Thursday, November 17, 2011

Crazy Love

Remember what it was like to fall in love as a teen? The obsession? The inability to think about anything else? Interpreting every word, gesture and pause?

Well 14-year-old David Gershwin embodies those feelings. He just happens to be in love with Zelda, one of his psychiatrist father’s patients, in How I Stole Johnny Depp’s Alien Girlfriend by Gary Ghislain. “She’s pretty in a scary sort of way,” according to David. “Like something you’d really like to touch but that will probably bite.” Zelda insists she’s from the planet Vahalal, and she’s on a mission to find her “chosen one” and bring him back with her. When she points him out on the Internet it’s… Johnny Depp.

Haven’t we all felt that the object of our obsession is from another planet? Or is Zelda schizophrenic (though the hero’s father insists, “No one is ever crazy, David”)? But then how do you explain her superhuman strength to slip out of unbreakable handcuffs and her talent for Space Splashing (“the ability to be at two points in space at the same time”)? David’s in love, and he sees what he wants to see, so as readers, we do, too.

The strength of Ghislain’s story is that he defines David’s psyche well, and because we never leave David’s head, we’re as invested in his mission to win over Zelda as David is. Zelda’s superhero attributes and David’s funny and obsessive viewpoint will hold the attention of even teens who don't think of themselves as readers.

This original take on an all-consuming crush will appeal to guys for its comics-humor quotient, and to girls because of Zelda’s feminist stance (and superhuman strength). Will the nerdy boy win over the otherworldly beauty? Read on and find out.

Thursday, November 10, 2011

An Unlikely Friendship

To thoroughly enjoy The Cheshire Cheese Cat by Carmen Agra Deedy and Randall Wright, illustrated by Barry Moser, you must first accept that a cat (Skilley) could prefer cheese to a mouse

Once you accept that, you are in for a treat. There is in today’s London an inn called Ye Olde Cheshire Cheese, and although it was rebuilt after a fire, it stands in the same spot where Charles Dickens often dined and wrote. Dickens is the first to notice strange doings in one of his favorite taverns, and that Skilley seems to be catching and releasing the same mouse (Pip) over and over again. But he is not the last.

Various tensions emanate from the situation, and much of the fun of the novel is the discovery of who’s rooting for the mice and who wants them gone. One of my favorite parts of the book is when Adele, the mouse-hating barmaid, brings Skilley’s nemesis, Pinch, to “help” with the mousecatching. Skilley, attempting to hide from Pinch his friendship with Pip, accidentally hurts Pip. Skilley confides in Maldwyn the raven, and their illuminating discussion about how to repair the friendship could serve as a model for children experiencing similar circumstances.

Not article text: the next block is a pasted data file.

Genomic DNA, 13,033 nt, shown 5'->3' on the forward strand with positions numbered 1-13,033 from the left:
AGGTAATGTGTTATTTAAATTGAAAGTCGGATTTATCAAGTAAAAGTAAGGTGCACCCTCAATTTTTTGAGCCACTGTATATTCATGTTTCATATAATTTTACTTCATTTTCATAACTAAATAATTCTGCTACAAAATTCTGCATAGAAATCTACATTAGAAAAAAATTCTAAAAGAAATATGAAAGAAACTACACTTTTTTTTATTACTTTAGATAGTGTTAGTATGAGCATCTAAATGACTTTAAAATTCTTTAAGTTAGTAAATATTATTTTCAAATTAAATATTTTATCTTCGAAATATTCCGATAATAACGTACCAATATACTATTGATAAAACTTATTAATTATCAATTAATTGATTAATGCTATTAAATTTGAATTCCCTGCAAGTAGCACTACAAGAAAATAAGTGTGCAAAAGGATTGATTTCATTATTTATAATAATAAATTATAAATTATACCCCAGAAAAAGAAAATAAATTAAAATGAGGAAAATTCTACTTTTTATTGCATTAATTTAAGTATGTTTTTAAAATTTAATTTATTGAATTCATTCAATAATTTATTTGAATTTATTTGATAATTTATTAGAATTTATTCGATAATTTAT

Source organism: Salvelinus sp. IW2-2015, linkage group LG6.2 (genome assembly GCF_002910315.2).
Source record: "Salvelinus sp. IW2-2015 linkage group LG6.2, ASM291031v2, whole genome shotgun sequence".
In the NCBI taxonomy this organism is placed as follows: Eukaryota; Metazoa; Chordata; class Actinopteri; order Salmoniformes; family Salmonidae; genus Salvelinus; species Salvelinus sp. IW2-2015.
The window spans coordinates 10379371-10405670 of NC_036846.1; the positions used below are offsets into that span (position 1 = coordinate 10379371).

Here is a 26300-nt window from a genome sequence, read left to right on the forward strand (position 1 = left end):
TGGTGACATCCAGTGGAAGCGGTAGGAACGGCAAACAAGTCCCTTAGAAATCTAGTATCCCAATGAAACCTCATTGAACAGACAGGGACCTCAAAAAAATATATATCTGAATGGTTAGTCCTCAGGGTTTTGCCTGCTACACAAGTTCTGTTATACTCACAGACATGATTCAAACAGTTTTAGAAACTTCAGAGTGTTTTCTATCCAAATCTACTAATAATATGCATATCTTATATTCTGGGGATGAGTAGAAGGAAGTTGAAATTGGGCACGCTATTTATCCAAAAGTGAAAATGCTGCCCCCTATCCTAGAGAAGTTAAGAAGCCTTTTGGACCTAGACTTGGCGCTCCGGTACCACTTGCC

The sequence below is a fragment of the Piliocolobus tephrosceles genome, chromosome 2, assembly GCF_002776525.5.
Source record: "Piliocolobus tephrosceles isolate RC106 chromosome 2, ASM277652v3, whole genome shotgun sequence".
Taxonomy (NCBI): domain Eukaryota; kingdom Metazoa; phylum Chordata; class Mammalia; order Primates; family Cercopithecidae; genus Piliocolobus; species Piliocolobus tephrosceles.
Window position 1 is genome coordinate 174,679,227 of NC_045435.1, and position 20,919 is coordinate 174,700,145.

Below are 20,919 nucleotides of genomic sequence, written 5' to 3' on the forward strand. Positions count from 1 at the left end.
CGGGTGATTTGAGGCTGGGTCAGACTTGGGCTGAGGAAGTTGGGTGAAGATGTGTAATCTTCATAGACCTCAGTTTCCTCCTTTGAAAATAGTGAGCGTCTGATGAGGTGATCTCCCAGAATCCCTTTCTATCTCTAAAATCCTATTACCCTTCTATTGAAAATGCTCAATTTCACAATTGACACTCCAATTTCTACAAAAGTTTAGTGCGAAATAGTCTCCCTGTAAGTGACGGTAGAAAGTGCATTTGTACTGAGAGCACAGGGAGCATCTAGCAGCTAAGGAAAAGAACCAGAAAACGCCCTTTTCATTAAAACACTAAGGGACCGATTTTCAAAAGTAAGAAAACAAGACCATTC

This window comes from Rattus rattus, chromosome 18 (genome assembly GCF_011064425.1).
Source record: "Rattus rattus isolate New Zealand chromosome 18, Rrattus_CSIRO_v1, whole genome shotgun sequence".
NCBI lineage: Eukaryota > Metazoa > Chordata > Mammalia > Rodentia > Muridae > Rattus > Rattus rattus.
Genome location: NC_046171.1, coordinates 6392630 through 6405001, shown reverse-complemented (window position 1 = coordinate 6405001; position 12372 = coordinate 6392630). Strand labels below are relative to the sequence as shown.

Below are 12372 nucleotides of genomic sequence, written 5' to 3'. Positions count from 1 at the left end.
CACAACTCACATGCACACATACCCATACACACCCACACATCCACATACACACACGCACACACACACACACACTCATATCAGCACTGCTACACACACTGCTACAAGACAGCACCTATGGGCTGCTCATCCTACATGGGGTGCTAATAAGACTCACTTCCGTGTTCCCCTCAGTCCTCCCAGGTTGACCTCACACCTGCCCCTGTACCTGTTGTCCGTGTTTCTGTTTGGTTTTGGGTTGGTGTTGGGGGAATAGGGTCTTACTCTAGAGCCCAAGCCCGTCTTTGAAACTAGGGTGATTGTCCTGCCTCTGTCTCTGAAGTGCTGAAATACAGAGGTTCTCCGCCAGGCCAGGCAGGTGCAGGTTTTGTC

As Charles Dickens’s 200th birthday approaches (on February 7, 2012), this book makes a terrific introduction to the Victorian writer, his humor (his writer’s blocks) and one of his favorite haunts.

Friday, November 4, 2011

Kindred Spirits

Melissa Sweet found a kindred spirit when she discovered the work of Tony Sarg. He stars in her picture-book biography, Balloons Over Broadway: The True Story of the Puppeteer of Macy’s Parade. They both design toys, for one thing. And they both need to play in order to do their work.

Melissa Sweet learned about Tony Sarg from her colleague at eeBoo Toys, where she works as a designer. She has often used collage in her artwork, as she did with her Caldecott Honor book A River of Words. But this is the first book in which she uses three-dimensional collage—actually incorporating the materials that Sarg himself would have used, such as dolls, yarn and spools of thread.

One of Melissa Sweet’s three-dimensional collages is currently at the Society of Illustrators (128 East 63rd Street, New York, NY 10065). It’s part of an exhibition of original children’s book artwork (150 pieces in all, from books published in 2011) and will be on display until December 29, 2011. The collages look terrific in the book, but they’re even more impressive in person, where you can see the level of detail, and the care Sweet took in assembling the components.

The other extraordinary coincidence is that the Society of Illustrators recently purchased an original illustration by Tony Sarg himself. It’s reprinted here courtesy of the Society of Illustrators, called “Busy intersection in small town,” c. 1928, created in India ink and watercolor. If you want to see just how much Melissa Sweet has in common with Tony Sarg, you can find out more in this interview (and also see some photos of her studio).

If you have a family tradition of watching the Macy’s Parade together, this book will make the experience all the more meaningful.